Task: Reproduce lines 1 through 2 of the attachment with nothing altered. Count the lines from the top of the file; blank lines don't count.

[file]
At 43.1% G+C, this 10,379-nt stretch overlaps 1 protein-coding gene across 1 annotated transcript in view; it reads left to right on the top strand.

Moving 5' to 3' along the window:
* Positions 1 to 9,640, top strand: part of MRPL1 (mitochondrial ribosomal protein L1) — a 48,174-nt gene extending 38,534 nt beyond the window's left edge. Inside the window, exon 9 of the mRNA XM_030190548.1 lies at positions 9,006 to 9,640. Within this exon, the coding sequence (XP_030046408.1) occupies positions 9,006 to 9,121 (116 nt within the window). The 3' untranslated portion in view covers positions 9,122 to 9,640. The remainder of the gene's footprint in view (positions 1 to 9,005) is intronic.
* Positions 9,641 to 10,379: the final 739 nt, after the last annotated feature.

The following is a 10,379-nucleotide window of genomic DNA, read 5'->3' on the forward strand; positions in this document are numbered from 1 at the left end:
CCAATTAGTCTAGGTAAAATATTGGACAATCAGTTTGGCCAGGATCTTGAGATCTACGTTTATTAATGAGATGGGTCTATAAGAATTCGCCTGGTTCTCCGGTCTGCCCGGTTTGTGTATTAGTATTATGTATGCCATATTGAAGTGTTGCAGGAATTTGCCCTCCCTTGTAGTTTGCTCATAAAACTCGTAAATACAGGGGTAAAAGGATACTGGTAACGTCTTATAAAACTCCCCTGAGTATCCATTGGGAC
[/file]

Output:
At 43.1% G+C, this 10,379-nt stretch overlaps 1 protein-coding gene across 1 annotated transcript in view; it reads left to right on the top strand.

Moving 5' to 3' along the window: